In Cooper v. Commissioner, 67 T.C. 870 (1977), we held that a Los Angeles fireman, who was required to make payments into the firemen's mess under the same regulations that govern the payments made by petitioner in this case, was entitled to deduct such payments as a business expenses. At the trial of this case, counsel for respondent stated that respondent did not contend that there was any factual distinction between the instant case and the Cooper case. However, on brief respondent argues that the cases are factually distinguishable in that in the Cooper case the evidence showed that the taxpayer objected to paying the assessed amount but relented and paid it when he was threatened with disciplinary action, whereas petitioner in this case made no showing that the he protested the payment, and the facts in the Cooper case showed that at times the taxpayer was away from the station on fire department business during the mess period and the facts in the instant case show that generally the taxpayer was present at the fire department during the mess periods and ate his meals there. In our view, these factual distinctions are not a basis for distinguishing our holding in the Cooper case from this case. In both cases the firemen were required to make the payments and required to eat in the mess when they were at the station house. In our view, the holding of the majority opinion as well as the concurring opinion in the Cooper case is not predicated on the fact that the taxpayer protested the payments or the fact that he missed some meals but rather on the nature of the requirement for the payment. The dissenting opinion did contain a statement that to the extent the taxpayer was required to and did pay for meals he did not eat, the cost would be an ordinary and necessary expense of the business of being a fireman, but this was not the holding in the Cooper case. We find the instant case not to be distinguishable from the Cooper case and sustain petitioner's right to the deduction for $366 on the basis of the Cooper case.
Of the amounts of disallowance of itemized deductions and rental expenses that still remain in issue, after concessions by each party and in effect an audit of petitioner's return during trial, we hold for respondent as to all items except the $11 auto license fee on his truck on the grounds that petitioner failed to substantiate that the claimed amounts were both paid and not deducted elsewhere on his return. Petitioner deducted the $11 registration fee which he paid for each of his two automobiles and on his truck as ‘Taxes * * * Other.’ The $33 of this item, which is still in dispute, consists of these three $11 amounts. Petitioner also deducted the $11 paid for his truck license as part of his rental expense deduction for ‘License’ of $62. The $45 of this item still in dispute includes the $11 paid by petitioner for his truck license. An automobile registration fee not related to value of the automobile is not a tax within the definition of section 1.164—3(c)(1)—(3), Income Tax Regs. A flat charge for all vehicles does not meet the requirement of the regulations for an ad valorem tax. For that reason, clearly the $11 paid for the license fee for each of the two cars is not deductible. However, the record reasonably shows that the truck was used only for business purposes by petitioner in connection with his rental business. Therefore, in our view, any payment in connection with the truck would be properly deductible as a business expense. The $11 registration fee paid for the truck is deductible by petitioner not as a tax but as a cost of his rental business. We, therefore, hold that no amount of the $33 claimed tax deduction still in dispute is proper but that petitioner is entitled to deduct $11 of the $45 claimed to be deductible as ‘License’ as an expense of his rental business.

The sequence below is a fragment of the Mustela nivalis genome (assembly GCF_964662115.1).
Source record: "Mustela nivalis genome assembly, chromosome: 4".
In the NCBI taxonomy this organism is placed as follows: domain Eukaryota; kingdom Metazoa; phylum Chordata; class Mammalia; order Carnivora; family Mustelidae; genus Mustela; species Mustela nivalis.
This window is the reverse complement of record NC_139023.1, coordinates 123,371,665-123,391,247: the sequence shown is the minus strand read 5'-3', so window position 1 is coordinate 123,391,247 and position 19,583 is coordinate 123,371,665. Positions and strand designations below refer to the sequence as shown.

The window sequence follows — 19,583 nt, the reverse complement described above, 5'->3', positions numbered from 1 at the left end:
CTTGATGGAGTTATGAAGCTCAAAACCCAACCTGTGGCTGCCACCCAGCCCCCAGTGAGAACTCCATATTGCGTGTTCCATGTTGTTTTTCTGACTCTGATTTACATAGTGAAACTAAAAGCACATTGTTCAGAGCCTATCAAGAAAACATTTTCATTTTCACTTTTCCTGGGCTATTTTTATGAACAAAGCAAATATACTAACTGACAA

Decision will be entered under Rule 155.